Outside of the bunker, others make choices which set them at odds with those around them. Sevrin (Stephen Yardley) for instance, chooses to save Sarah, when the rest of his Muto mates want her killed. Thal soldier Bettan (Harriet Philpin) has to make the choice about closing the bunker’s doors and potentially trapping the Doctor inside. And throughout, the Doctor finds himself trying to convince people to change their behaviour on moral grounds: appealing to Mogran (Ivor Roberts) to stop work in the bunker, appealing to the Thals to abandon their rocket launch and, most critically, appealing to Davros (Michael Wisher) to stop the entire Dalek project.

Davros too, is confronted with choices to make on moral grounds, which he mostly rejects. He does so because his worldview is antithetical to the Doctor’s. He sees the Daleks as a force for good, not evil. He sees democracy as a utopian delusion and totalitarianism as the only way of achieving peace.

In another moment for the clip reels, the Doctor proposes a hypothetical moral choice to Davros: would he use a biological weapon to kill everyone? Davros, seduced by the idea, says emphatically, yes. But he’s not above using the same moral challenges to point out the hypocrisy of others. Later, he uses a similar trick on Kaled opponent Kravos (Andrew Johns): “I saved your life once,” he icily points out to the young man. “In your chest is a tiny instrument which I designed. It keeps your heart beating. Will you now turn that heart against me?” He neglects to mention that he would, and later does, kill Kravos without a second thought.

It’s a clear indication that moral choices work only in relation to your own moral framework. And Davros’ moral framework is particularly perverted. It’s oddly underplayed in the story itself, but when confronted with a threat from the Kaled government to investigate his work, Davros retaliates by helping the Thals use their rocket to kill everyone in the Kaled city. Then, he sends the Daleks to kill all the Thals. It’s Doctor Who’s greatest act of ruthlessness: a double genocide. And in Davros’s twisted philosophy, these are moral choices worth making to ensure the survival of his Dalek children. Again, it’s not mentioned specifically, but this act of mass murder must surely be on the Doctor’s mind when he’s hesitating to connect those two explosive wires.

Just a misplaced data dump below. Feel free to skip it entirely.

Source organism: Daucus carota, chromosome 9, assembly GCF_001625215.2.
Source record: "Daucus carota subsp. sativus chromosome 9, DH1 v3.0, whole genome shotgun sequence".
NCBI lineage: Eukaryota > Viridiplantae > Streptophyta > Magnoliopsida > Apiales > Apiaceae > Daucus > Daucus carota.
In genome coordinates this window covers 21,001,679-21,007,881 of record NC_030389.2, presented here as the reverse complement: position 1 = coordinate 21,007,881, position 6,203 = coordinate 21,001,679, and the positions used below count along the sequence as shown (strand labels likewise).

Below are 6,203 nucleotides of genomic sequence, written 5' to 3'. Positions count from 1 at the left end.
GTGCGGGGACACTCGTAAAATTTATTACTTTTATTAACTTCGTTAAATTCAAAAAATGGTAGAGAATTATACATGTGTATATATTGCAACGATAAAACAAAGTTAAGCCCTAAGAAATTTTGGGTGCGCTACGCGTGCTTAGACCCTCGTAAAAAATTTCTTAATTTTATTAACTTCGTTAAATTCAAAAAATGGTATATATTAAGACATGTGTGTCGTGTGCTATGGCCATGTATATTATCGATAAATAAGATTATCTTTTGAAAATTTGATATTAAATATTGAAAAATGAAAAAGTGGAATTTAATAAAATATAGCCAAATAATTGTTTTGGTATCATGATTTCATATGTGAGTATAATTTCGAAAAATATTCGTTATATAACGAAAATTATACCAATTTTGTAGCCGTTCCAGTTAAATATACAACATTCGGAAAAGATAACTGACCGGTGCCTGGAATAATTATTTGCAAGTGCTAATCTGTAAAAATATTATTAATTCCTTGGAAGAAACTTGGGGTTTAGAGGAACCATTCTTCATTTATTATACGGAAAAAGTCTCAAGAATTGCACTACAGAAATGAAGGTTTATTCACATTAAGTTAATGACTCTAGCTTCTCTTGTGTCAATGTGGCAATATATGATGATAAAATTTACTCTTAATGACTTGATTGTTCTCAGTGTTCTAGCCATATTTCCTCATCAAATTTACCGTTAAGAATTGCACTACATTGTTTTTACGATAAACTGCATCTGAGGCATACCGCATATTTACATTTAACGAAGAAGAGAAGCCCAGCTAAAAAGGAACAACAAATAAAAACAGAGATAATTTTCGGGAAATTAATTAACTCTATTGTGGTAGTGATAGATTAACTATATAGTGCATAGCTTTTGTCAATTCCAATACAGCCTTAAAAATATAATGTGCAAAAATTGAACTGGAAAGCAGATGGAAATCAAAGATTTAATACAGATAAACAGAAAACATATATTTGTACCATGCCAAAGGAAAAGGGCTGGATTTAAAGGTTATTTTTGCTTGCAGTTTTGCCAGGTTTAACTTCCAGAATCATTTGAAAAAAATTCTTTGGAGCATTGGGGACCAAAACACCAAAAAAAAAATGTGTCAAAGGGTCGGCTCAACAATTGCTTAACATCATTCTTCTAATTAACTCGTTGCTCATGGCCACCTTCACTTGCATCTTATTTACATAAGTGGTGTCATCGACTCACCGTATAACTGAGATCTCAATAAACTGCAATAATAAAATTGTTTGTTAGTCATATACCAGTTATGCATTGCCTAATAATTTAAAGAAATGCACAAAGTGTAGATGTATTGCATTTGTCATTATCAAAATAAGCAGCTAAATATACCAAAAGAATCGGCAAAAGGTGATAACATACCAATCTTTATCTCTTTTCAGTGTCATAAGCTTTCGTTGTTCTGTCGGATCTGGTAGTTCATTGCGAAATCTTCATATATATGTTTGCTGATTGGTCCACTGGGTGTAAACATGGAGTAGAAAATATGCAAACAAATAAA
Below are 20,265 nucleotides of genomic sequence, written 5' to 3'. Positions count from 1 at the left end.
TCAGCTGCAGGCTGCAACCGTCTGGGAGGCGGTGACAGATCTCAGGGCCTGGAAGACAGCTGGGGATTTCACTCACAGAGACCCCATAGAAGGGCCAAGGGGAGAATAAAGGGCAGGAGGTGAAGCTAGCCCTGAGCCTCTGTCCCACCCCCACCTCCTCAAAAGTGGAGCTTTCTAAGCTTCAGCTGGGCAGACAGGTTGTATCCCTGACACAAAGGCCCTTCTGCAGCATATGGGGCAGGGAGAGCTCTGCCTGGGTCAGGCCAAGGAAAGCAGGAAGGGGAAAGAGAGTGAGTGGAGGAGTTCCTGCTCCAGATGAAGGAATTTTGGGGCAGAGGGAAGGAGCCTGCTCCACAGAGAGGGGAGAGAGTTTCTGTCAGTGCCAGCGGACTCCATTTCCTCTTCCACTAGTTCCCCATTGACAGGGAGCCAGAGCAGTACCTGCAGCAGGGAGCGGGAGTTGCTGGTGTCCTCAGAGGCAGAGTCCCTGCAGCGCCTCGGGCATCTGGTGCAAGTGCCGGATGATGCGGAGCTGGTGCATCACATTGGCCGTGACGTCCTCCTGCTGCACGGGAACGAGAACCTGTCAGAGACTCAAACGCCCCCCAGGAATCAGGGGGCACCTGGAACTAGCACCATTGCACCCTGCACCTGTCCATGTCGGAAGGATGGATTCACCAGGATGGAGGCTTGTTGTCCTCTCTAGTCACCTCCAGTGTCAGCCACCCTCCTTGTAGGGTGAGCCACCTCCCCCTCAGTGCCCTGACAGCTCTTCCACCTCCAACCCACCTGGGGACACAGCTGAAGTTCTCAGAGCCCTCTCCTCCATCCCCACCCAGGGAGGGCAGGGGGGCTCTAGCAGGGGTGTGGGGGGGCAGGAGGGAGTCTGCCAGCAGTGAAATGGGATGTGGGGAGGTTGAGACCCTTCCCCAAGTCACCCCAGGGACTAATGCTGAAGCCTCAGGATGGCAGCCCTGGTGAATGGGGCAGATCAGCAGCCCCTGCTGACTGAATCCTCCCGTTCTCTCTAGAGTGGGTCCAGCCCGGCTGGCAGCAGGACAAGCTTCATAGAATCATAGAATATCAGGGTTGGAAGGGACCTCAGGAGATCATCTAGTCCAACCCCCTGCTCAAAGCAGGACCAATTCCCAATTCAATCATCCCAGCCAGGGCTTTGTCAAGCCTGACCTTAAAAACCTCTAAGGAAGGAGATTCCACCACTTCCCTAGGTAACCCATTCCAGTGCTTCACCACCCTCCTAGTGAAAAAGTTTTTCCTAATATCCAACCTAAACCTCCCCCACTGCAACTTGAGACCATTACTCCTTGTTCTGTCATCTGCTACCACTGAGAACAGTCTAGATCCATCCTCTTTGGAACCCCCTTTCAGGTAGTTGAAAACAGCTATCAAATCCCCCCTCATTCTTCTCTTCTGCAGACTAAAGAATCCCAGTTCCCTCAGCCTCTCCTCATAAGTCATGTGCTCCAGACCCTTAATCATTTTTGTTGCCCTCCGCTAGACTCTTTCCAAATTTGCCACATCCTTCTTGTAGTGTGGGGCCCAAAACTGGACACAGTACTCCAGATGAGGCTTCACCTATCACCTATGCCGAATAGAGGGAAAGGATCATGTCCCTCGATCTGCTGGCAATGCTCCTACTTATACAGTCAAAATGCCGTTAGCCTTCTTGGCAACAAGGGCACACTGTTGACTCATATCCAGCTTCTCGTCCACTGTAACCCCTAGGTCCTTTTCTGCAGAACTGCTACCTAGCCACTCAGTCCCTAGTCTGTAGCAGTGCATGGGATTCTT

Davros only sees the error of his ways in the story’s final minutes, when he realises his Daleks have started managing their own affairs. With his life in danger, he suddenly switches tack and makes a moral choice to destroy the Daleks… but his wizened hand never lands on that big friendly “total destruct” button. Finally Davros has joined the legion of characters in this story having the courage to do what’s right, although it’s far too late.

My point is that we rightly praise the Doctor’s “do I have the right?” speech in Genesis of the Daleks (even though it’s effectively neutralised about 15 minutes later, when he decides to go back and have another go). But in fact, the whole story is a series of events in which characters have their convictions challenged, find the courage to act despite their fear and make choices based on what they see is right. Perhaps difficult choices are simply the building blocks of all drama. Perhaps all Doctor Who stories contain them to a greater or lesser extent. But Genesis is infused with them.